When you go to a theme park, do you spend time waiting on the best rides and rollercoasters? Or do you bypass them and go for the more sedate ones with the lesser crowd? Or don’t you go for the rides, more the experience of an enjoyable day out with friends and family?
If you’re like me, you’ll happily wait for an hour (or more) for the fastest rollercoaster, or the one with the biggest drop, or any of the other thrillseeker-type rides. It’s a no-brainer, and if I have to wait to enjoy it, so be it.
Yet is it really a no-brainer?
Think about why you want to ride that rollercoaster, or go on that attraction that shoots you 150-feet in the air before bringing you crashing down to earth in a matter of seconds.
Is it because of your adventurous side, or is it because of the way the ride has been sold to you? Are the words “‘death-defying”, “ultimate thrill ride” and “your fear is all that stops you” the real reason that you’re in the park?
Theme park operators are some of the canniest minds in marketing.
They know how to reach their target audience and they know exactly which buttons to press to get that audience into their parks. And with theme park technology advancing at such a fast pace, hitting your mark is what separates the must-visit theme parks from the sympathy stop-off when there’s nothing better to do.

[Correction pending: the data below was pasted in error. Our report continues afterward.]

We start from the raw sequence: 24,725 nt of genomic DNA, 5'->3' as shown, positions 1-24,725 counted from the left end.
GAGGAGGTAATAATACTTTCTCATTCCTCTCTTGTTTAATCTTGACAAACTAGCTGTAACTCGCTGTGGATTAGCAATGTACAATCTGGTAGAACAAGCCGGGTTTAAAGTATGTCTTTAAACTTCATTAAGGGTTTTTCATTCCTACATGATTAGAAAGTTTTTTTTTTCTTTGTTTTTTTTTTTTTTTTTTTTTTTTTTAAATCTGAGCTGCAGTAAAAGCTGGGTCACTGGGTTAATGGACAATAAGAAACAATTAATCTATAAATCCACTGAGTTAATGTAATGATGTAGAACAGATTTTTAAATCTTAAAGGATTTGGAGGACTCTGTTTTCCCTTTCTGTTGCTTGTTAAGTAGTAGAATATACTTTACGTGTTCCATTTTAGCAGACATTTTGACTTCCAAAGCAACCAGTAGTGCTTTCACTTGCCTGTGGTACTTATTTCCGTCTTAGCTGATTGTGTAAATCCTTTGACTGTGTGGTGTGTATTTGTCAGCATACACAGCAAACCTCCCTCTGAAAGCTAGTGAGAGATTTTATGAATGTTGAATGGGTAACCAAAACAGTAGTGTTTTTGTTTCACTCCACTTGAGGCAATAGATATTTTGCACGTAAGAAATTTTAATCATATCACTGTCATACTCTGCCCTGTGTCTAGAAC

Own Your Theme Park
How are you communicating with your target audience?
Do you offer the most exciting rides and the reason why customers should choose your business over the competing one? You need to make sure that your customers are happy to stay in your line – you need to offer them an end result that blows them away.
You may not have the fastest ride; you may not have the biggest; but if you have the best (or at least the best in the eyes of your customers) then you’ll fill your theme park up regularly. So, how do you make your ride the star attraction?
Offer choices. A theme park would be nothing if there was just one ride, no matter how exciting it was. The ones with the most visitors get them for a reason – choice.
Your customers are no different – but are you catering to them, or excluding them? Do your products cater to left-handed people, for example? If not, you can knock 10% from your potential sales figures immediately. Are you excluding minorities? Are there different sizes or designs for the same product? If not, should there be?
Look at what you offer and ask yourself if you can offer alternatives for those that need it. Use analytics and market research to understand your audience and what they’re buying. More importantly, understand what they’re not buying and why.
There are thousands of theme parks all vying for your visitors. Are you giving a reason why yours is the best?
image: Carol Browne